Skip to content

Helping Hill Communicators Communicate Better

Jessica Gail is the new chairwoman of DCNet

Jessica Gail, left, and her mentee, Emily Latimer, right, are in constant contact. (Tom Williams/CQ Roll Call)
Jessica Gail, left, and her mentee, Emily Latimer, right, are in constant contact. (Tom Williams/CQ Roll Call)

Jessica Gail became the chairwoman of the Democratic Communicators Network in August. By day, she’s the communications director for Indiana Democratic Rep. André Carson.

The network, commonly called DCNet, was started in 2007 by Will Jenkins, who worked on the Hill for five years and is now in public affairs at the White House.

Gail, 31, first came to the Hill in 2013 to work for former Democratic Rep. Jim Matheson from Utah. When he announced his retirement in 2014, she had to search for another job.

“I knew I wanted to stay on the Hill,” she said. “I found DCNet, got to know more [communications] people and just that networking helped me find a job.”

[Diversity in Congress Starts at the Staff Level]

DCNet is made up of Democrats who work in communications for the House, Senate and executive branch. Its goal is to connect Democratic messaging operations.

Besides Gail, there is an active board made up of seven members who each help plan and carry out the activities.

“I think it’s so important to make sure that people and communicators who work on the Hill have a network and a way to get to know people to turn to when they have questions,” Gail said. “Because when I came to the Hill, I had so many questions. I didn’t know how it worked.”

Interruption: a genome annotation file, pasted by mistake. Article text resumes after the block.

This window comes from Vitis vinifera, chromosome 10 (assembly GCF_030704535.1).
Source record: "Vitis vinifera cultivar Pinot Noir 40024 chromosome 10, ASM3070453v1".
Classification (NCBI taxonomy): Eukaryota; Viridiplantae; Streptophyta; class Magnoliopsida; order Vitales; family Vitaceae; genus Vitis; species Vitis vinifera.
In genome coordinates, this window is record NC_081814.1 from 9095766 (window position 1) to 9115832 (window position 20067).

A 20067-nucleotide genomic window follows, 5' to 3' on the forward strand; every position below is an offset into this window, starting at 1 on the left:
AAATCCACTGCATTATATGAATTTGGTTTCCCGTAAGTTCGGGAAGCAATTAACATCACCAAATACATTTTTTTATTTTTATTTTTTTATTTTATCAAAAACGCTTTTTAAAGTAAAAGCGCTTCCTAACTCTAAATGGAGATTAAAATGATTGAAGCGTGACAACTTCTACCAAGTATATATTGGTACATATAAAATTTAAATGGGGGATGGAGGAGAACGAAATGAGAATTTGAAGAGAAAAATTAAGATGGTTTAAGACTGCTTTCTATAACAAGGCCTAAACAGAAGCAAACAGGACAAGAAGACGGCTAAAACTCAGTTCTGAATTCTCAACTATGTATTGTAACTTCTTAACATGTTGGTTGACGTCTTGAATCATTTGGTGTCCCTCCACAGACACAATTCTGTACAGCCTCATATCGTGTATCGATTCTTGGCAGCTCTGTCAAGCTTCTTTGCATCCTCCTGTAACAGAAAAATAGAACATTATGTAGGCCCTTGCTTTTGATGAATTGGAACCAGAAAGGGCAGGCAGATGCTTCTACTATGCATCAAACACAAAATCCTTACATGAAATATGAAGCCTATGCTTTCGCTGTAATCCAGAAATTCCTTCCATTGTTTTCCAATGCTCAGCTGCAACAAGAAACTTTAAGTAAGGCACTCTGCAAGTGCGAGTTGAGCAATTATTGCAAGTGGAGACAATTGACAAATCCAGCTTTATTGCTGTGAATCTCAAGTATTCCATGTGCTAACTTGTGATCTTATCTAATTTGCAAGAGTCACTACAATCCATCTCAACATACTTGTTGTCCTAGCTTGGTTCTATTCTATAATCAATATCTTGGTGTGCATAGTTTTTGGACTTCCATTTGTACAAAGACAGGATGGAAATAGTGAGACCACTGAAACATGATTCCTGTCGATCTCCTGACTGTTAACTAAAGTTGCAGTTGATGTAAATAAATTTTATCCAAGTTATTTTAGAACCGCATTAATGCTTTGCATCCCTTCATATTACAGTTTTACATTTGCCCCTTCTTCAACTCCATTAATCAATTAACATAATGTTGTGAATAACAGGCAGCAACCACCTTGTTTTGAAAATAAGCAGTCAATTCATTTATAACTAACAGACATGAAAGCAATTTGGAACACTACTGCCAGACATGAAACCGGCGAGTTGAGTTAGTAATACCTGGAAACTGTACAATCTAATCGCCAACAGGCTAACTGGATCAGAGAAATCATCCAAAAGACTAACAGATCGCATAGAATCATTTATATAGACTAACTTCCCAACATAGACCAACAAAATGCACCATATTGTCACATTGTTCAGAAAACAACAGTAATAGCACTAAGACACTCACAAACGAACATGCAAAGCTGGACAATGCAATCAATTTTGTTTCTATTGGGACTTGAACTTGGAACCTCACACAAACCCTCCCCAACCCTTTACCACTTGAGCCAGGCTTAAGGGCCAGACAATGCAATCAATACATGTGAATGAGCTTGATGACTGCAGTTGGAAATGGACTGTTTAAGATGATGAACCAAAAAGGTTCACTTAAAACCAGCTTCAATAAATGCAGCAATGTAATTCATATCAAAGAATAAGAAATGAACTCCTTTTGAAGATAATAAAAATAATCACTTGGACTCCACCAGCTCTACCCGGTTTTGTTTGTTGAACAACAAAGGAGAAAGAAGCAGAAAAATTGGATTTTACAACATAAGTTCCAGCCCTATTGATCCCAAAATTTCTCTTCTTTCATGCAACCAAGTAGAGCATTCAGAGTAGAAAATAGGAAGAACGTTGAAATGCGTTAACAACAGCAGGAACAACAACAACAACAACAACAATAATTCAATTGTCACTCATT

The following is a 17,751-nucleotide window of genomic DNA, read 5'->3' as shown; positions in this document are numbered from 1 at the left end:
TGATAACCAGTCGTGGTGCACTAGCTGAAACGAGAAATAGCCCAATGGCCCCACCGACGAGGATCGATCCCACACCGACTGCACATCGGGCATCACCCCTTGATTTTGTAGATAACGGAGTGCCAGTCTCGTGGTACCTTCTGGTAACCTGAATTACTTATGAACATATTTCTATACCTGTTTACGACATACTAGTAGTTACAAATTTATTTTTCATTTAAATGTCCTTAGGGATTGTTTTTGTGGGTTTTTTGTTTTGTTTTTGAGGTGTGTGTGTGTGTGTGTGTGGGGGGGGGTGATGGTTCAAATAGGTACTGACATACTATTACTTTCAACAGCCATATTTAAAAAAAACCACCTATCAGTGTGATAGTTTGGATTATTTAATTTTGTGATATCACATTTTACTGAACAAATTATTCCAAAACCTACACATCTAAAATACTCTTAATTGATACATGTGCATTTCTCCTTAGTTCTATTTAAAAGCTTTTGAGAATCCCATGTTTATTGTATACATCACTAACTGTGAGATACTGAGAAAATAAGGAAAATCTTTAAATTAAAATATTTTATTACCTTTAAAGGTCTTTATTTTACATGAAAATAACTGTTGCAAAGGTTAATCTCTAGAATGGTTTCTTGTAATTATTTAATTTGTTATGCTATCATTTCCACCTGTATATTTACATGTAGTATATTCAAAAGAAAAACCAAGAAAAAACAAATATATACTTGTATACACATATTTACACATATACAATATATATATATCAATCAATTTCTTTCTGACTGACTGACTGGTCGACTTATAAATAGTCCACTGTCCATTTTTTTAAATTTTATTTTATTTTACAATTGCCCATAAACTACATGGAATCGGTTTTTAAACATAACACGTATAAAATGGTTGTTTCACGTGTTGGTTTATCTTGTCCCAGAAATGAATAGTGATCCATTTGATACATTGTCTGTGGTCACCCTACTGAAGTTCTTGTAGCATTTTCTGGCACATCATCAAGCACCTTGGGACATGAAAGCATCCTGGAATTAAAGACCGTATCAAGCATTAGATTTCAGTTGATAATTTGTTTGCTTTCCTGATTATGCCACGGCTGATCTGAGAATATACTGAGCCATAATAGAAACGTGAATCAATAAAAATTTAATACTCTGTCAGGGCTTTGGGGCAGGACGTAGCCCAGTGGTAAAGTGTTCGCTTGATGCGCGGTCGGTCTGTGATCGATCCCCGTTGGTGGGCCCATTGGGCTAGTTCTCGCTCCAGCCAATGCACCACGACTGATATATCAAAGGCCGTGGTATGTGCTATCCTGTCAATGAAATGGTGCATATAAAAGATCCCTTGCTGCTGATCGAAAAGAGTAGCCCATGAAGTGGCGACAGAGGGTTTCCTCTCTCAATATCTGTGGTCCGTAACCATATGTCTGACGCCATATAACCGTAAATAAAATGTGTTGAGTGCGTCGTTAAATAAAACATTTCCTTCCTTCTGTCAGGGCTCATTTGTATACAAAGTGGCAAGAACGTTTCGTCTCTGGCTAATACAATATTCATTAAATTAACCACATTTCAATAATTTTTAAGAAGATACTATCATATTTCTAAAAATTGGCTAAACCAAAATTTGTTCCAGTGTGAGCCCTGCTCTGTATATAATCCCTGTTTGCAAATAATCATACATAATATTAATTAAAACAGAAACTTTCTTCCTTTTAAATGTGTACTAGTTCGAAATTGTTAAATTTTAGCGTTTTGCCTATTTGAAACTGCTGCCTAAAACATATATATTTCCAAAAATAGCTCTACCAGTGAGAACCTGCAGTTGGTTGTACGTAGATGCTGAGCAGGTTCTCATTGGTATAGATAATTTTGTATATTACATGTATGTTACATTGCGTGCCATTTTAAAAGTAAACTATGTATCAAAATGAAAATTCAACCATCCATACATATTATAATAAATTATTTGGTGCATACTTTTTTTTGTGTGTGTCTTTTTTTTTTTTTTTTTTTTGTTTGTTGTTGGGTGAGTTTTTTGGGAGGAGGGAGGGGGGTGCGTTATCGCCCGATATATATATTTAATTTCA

“There will be a lot of new people coming in so a big goal we have in November, December, January, is making sure that right out of the gate, people know about DCNet,” she added. “They know about the things we can provide. Because it took me 10 months before I was like, ‘Oh, it exists.’”

The network’s mentee program set Gail up with Hawaii Rep. Tulsi Gabbard’s deputy communications director, Emily Latimer. The two meet frequently and are in constant contact over email.

“[Emily is] trying to move up the ranks a little bit and I’ve helped her with speechwriting and trying to build better relationships with reporters,” Gail said.

On becoming a mentor, she said it depends on how ready you feel.

“I knew being on the Hill three and a half years that I had enough experience,” she said. “People have a general feeling.”

[What’s the Secret to Balancing a Hill Job and Extracurriculars?]

The network has 1,100 staffers on its email list.

In terms of its events, “It’s kind of a mix between doing things socially, happy hours and things like that, and doing things that we’re learning from,” Gail said.

In March, there is an annual New York trip during which the network meets with news organizations. They also have various panels throughout the year such as one on speechwriting.

“So many of my friends are involved or on the Hill and to me, this is fun and this is something I enjoy doing,” Gail said. “It’s something I’m passionate about because I want to make sure people have the resources they need to do a good job.”

And Carson, her boss, has the same mindset too, Gail said.

“I think he’s so young and had great mentors in his life that he wants to see people thrive. His grandmother was in Congress and he’s really worked his way up. My goal is not to be in Congress but my goal is to have people reach their full potential and that’s his goal for everybody as well,” she said.

Recent Stories

Former Justice Sandra Day O’Connor, first woman on the Supreme Court, dies at 93

Members want $26 billion for programs the Pentagon didn’t seek

Expelling bee — Congressional Hits and Misses

Appeals court rejects Trump push to dismiss Jan. 6 suits from lawmakers, police

Photos of the week ending December 1, 2023

House expels Rep. George Santos